As state legislators head into the final week of the state legislative session, five of them from the Wabash Valley met with citizens Saturday at the Vigo County Public Library in downtown Terre Haute and engaged in conversation about the “ups and downs” of the recent session.
Families often unaware of helpful groups for kids with disabilities
One Saturday morning event in Terre Haute aimed to raise awareness about the resources available to people with disabilities.
Spotting pot, gun in home nets 2 arrests.
Two adults were arrested and two children removed from a Vigo County home on Friday after drugs and a handgun with altered serial numbers were discovered in the home, authorities said.
HUMAN RIGHTS DAY: Focus on poverty, inequality
The issues of poverty and inequality will be at the forefront of the 13th annual Terre Haute Human Rights Day on March 18 at Indiana State University.
VIDEO: Tasting their way to a cure
People appeared to be in high spirits Friday inside the historic Indiana Theatre as they gathered for an evening of wine, food and conversation while supporting efforts to find a cure for breast cancer.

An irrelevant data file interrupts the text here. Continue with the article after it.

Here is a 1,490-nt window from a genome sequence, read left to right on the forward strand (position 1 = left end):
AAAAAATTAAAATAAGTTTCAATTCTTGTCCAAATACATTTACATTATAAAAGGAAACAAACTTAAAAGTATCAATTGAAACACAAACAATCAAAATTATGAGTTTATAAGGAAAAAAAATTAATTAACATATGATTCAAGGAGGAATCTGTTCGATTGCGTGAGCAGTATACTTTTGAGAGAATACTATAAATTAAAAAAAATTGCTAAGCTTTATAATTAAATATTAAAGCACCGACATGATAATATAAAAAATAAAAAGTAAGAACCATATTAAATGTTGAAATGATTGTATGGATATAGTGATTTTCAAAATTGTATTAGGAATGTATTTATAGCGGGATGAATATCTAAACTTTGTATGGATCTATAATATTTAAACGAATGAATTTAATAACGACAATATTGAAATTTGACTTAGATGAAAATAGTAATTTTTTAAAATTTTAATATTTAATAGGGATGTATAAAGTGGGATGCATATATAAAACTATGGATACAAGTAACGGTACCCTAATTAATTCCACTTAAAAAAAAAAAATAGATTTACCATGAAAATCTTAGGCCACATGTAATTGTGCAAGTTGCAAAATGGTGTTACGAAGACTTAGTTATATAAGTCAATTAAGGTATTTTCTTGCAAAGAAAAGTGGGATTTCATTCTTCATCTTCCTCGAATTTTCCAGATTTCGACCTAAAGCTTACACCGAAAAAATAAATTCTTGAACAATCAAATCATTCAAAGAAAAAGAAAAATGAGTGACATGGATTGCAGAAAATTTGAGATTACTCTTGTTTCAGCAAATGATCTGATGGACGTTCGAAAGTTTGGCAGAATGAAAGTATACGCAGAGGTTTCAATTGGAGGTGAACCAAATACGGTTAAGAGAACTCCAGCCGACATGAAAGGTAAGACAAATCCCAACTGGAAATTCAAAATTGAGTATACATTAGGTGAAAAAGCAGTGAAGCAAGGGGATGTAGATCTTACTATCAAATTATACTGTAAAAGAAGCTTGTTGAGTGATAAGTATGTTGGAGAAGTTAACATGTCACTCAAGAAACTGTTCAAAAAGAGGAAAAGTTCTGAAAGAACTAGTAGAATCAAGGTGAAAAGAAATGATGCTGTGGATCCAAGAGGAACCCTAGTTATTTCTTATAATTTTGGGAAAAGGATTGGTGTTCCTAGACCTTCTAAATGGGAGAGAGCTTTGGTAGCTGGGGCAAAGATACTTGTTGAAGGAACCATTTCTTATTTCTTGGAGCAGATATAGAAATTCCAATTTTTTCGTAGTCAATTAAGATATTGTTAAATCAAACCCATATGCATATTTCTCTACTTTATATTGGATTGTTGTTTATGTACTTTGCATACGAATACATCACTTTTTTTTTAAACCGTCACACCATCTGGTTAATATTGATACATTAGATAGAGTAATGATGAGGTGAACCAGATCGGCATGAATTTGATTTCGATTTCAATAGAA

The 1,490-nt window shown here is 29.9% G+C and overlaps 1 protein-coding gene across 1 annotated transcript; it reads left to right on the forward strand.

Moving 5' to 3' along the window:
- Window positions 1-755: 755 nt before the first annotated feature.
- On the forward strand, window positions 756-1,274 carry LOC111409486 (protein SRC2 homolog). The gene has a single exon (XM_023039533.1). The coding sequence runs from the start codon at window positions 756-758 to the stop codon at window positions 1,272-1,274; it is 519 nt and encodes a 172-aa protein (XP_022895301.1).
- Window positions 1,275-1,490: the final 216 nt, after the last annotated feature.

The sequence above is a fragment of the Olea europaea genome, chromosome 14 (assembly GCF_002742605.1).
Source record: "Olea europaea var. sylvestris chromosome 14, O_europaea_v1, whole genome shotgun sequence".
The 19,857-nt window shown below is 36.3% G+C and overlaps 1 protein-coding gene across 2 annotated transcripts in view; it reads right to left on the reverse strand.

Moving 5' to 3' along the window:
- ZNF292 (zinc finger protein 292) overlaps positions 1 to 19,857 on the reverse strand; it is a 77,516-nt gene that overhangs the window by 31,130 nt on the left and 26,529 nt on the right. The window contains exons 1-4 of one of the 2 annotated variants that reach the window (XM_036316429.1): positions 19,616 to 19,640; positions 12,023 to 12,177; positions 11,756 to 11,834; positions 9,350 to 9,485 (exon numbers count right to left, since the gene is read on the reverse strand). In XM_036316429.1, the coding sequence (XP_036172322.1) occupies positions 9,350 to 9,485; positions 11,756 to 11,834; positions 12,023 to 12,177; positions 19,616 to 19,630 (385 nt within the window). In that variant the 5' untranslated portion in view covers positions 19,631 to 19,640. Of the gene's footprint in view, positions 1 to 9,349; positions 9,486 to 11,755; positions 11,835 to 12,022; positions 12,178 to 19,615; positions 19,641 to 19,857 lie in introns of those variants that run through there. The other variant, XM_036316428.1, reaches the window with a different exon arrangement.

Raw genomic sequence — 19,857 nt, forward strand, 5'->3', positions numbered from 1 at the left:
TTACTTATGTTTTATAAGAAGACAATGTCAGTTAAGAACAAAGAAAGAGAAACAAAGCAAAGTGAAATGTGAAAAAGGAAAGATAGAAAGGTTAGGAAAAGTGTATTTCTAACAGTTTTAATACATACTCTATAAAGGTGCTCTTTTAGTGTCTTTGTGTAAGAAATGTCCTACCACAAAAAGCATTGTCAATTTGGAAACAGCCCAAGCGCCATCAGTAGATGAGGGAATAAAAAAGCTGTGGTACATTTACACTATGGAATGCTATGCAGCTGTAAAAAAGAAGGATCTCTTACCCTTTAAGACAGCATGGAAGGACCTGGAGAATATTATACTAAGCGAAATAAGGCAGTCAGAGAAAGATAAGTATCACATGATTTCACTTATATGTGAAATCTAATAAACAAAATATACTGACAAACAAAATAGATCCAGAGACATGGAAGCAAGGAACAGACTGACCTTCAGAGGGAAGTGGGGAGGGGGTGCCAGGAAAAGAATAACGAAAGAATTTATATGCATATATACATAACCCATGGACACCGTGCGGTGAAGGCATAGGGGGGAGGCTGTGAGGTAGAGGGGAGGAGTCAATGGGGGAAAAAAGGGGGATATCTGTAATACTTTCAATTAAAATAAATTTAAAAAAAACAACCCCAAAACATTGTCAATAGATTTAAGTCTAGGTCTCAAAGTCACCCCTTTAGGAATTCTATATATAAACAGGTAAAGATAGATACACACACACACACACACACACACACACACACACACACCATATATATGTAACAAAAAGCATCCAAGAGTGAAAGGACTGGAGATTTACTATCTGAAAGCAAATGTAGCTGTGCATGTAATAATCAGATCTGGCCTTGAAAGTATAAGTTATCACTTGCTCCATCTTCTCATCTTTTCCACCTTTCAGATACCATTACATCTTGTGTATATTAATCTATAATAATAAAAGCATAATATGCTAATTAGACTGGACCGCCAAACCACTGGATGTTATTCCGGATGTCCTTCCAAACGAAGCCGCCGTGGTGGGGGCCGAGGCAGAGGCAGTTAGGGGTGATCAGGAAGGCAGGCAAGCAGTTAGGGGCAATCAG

Same-sex marriage: 4 couples sue state over ban
Four gay couples from southern Indiana sued the state Friday, seeking to force Indiana to recognize same-sex marriages from out of state and issue licenses to same-sex couples.
Time to check smoke alarms
Three years after a house fire on South Nine Street in Terre Haute resulted in the death of three people, a Terre Haute grandmother still wonders if the outcome of that fire would have been different if smoke detectors in the home had been working.
Indiana State Board extends president’s contract
Indiana State University has signed up Dan Bradley, the school’s president, for an additional three years of service.
- More News Headlines
- Sheriff: Investigation affecting department’s current police work